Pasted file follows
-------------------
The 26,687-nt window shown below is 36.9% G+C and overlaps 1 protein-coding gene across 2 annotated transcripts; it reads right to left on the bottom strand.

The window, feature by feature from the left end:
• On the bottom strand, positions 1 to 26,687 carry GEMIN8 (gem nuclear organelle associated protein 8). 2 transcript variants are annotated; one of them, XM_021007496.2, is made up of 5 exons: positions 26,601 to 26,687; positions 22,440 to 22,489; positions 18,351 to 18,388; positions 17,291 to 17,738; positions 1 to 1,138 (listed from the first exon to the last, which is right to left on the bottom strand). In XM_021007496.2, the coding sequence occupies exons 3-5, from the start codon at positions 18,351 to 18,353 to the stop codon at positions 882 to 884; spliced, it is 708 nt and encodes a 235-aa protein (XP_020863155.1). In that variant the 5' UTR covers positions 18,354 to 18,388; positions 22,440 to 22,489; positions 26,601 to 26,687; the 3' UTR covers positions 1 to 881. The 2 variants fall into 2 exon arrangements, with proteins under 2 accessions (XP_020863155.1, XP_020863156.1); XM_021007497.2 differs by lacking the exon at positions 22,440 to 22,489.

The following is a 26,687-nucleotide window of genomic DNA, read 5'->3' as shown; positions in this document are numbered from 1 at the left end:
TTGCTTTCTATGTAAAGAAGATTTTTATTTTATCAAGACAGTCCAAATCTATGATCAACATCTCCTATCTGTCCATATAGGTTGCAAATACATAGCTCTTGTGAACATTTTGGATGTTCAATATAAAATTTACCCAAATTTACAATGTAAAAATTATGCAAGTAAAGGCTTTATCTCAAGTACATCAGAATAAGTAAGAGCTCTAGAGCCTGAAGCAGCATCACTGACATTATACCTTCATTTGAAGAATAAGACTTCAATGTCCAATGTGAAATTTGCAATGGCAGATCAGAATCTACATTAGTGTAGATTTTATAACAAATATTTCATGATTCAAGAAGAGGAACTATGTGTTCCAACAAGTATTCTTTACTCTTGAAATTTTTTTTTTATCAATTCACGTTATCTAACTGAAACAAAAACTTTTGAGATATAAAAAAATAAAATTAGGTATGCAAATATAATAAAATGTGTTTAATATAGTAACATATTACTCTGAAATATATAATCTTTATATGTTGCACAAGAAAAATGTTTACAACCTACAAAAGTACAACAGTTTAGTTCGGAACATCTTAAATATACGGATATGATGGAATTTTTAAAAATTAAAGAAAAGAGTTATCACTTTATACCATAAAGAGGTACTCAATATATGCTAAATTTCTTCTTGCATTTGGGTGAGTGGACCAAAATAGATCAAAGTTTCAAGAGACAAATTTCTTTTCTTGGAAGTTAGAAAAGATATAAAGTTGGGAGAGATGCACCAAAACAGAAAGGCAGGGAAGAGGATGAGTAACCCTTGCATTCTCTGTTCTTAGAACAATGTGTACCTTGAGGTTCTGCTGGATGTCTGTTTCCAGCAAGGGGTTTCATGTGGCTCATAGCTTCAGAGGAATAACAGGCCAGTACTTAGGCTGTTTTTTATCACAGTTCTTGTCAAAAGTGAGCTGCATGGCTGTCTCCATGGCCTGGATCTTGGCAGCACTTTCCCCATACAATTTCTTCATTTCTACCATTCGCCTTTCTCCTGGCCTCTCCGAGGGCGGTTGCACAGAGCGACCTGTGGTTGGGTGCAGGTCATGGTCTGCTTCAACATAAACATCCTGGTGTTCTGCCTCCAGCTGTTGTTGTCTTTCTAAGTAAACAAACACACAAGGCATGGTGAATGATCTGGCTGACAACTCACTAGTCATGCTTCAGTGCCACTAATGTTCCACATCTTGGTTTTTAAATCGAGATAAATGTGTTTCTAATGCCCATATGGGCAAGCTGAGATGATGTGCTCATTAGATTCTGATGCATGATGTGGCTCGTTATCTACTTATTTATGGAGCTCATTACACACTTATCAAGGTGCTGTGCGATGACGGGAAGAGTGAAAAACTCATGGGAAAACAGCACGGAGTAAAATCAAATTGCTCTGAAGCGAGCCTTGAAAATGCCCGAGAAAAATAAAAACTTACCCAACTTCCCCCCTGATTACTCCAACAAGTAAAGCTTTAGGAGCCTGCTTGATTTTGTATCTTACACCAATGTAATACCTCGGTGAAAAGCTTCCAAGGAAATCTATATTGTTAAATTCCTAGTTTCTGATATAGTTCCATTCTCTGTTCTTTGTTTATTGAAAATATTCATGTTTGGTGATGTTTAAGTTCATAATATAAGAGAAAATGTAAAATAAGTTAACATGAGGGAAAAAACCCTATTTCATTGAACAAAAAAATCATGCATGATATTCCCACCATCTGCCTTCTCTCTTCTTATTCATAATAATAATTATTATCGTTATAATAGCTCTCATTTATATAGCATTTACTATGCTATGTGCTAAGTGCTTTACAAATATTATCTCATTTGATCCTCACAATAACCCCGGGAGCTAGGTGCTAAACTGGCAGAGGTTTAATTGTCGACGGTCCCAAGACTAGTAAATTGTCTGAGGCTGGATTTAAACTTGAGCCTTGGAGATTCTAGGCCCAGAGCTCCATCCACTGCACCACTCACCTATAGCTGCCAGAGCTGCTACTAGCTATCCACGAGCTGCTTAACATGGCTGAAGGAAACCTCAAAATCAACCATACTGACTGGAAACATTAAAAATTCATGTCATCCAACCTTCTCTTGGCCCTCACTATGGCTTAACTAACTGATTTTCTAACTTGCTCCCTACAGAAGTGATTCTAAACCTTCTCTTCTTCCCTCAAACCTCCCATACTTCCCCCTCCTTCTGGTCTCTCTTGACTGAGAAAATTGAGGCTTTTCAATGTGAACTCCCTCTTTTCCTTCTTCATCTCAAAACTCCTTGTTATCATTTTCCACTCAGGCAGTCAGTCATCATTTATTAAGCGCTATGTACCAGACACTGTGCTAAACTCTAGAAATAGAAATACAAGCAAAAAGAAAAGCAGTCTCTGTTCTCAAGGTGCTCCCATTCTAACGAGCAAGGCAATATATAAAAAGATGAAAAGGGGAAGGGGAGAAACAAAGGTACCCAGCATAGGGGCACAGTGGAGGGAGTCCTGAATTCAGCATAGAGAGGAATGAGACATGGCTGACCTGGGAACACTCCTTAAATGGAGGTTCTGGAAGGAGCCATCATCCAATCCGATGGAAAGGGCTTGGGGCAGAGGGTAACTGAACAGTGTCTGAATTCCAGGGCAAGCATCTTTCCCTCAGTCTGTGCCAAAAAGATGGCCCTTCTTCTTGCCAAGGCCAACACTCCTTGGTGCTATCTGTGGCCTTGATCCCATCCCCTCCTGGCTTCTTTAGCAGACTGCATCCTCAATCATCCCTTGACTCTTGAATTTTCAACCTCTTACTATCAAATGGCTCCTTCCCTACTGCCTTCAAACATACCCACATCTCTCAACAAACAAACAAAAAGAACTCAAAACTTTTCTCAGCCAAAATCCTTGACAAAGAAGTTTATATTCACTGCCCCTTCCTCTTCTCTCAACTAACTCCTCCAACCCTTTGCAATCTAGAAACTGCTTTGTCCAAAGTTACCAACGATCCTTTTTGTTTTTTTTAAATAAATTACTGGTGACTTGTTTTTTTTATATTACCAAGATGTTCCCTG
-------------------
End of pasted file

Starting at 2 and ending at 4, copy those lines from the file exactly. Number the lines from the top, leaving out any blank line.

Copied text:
The window, feature by feature from the left end:
• On the bottom strand, positions 1 to 26,687 carry GEMIN8 (gem nuclear organelle associated protein 8). 2 transcript variants are annotated; one of them, XM_021007496.2, is made up of 5 exons: positions 26,601 to 26,687; positions 22,440 to 22,489; positions 18,351 to 18,388; positions 17,291 to 17,738; positions 1 to 1,138 (listed from the first exon to the last, which is right to left on the bottom strand). In XM_021007496.2, the coding sequence occupies exons 3-5, from the start codon at positions 18,351 to 18,353 to the stop codon at positions 882 to 884; spliced, it is 708 nt and encodes a 235-aa protein (XP_020863155.1). In that variant the 5' UTR covers positions 18,354 to 18,388; positions 22,440 to 22,489; positions 26,601 to 26,687; the 3' UTR covers positions 1 to 881. The 2 variants fall into 2 exon arrangements, with proteins under 2 accessions (XP_020863155.1, XP_020863156.1); XM_021007497.2 differs by lacking the exon at positions 22,440 to 22,489.

The following is a 26,687-nucleotide window of genomic DNA, read 5'->3' as shown; positions in this document are numbered from 1 at the left end: